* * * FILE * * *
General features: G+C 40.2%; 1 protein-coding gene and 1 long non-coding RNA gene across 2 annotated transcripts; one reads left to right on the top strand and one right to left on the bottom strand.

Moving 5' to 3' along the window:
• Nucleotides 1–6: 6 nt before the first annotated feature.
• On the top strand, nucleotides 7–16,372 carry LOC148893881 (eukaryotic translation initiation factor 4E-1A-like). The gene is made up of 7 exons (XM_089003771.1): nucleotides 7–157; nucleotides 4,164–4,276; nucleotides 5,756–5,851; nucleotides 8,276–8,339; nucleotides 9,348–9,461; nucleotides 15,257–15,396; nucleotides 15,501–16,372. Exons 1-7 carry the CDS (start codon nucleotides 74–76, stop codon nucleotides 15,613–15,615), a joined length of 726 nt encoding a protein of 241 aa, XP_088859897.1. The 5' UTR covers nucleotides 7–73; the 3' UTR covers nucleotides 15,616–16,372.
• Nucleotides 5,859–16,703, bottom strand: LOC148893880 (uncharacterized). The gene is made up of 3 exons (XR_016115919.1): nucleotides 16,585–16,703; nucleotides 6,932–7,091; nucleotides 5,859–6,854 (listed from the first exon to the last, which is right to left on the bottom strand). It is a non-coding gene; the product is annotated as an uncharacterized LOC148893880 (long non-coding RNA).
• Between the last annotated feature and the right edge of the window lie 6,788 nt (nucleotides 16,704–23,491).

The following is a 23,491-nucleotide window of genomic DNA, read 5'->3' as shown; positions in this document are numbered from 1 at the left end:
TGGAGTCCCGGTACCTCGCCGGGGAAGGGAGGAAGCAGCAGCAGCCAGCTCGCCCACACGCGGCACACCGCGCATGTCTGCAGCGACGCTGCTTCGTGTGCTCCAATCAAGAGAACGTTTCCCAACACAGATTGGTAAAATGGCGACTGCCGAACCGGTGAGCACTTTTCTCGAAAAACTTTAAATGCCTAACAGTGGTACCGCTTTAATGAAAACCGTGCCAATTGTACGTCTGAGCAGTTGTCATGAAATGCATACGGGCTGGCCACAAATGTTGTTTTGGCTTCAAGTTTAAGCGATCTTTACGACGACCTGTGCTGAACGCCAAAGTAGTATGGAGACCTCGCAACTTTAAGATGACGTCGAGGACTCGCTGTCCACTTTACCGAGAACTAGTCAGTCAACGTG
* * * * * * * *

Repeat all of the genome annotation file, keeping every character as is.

General features: G+C 40.2%; 1 protein-coding gene and 1 long non-coding RNA gene across 2 annotated transcripts; one reads left to right on the top strand and one right to left on the bottom strand.

Moving 5' to 3' along the window:
• Nucleotides 1–6: 6 nt before the first annotated feature.
• On the top strand, nucleotides 7–16,372 carry LOC148893881 (eukaryotic translation initiation factor 4E-1A-like). The gene is made up of 7 exons (XM_089003771.1): nucleotides 7–157; nucleotides 4,164–4,276; nucleotides 5,756–5,851; nucleotides 8,276–8,339; nucleotides 9,348–9,461; nucleotides 15,257–15,396; nucleotides 15,501–16,372. Exons 1-7 carry the CDS (start codon nucleotides 74–76, stop codon nucleotides 15,613–15,615), a joined length of 726 nt encoding a protein of 241 aa, XP_088859897.1. The 5' UTR covers nucleotides 7–73; the 3' UTR covers nucleotides 15,616–16,372.
• Nucleotides 5,859–16,703, bottom strand: LOC148893880 (uncharacterized). The gene is made up of 3 exons (XR_016115919.1): nucleotides 16,585–16,703; nucleotides 6,932–7,091; nucleotides 5,859–6,854 (listed from the first exon to the last, which is right to left on the bottom strand). It is a non-coding gene; the product is annotated as an uncharacterized LOC148893880 (long non-coding RNA).
• Between the last annotated feature and the right edge of the window lie 6,788 nt (nucleotides 16,704–23,491).

The following is a 23,491-nucleotide window of genomic DNA, read 5'->3' as shown; positions in this document are numbered from 1 at the left end:
TGGAGTCCCGGTACCTCGCCGGGGAAGGGAGGAAGCAGCAGCAGCCAGCTCGCCCACACGCGGCACACCGCGCATGTCTGCAGCGACGCTGCTTCGTGTGCTCCAATCAAGAGAACGTTTCCCAACACAGATTGGTAAAATGGCGACTGCCGAACCGGTGAGCACTTTTCTCGAAAAACTTTAAATGCCTAACAGTGGTACCGCTTTAATGAAAACCGTGCCAATTGTACGTCTGAGCAGTTGTCATGAAATGCATACGGGCTGGCCACAAATGTTGTTTTGGCTTCAAGTTTAAGCGATCTTTACGACGACCTGTGCTGAACGCCAAAGTAGTATGGAGACCTCGCAACTTTAAGATGACGTCGAGGACTCGCTGTCCACTTTACCGAGAACTAGTCAGTCAACGTG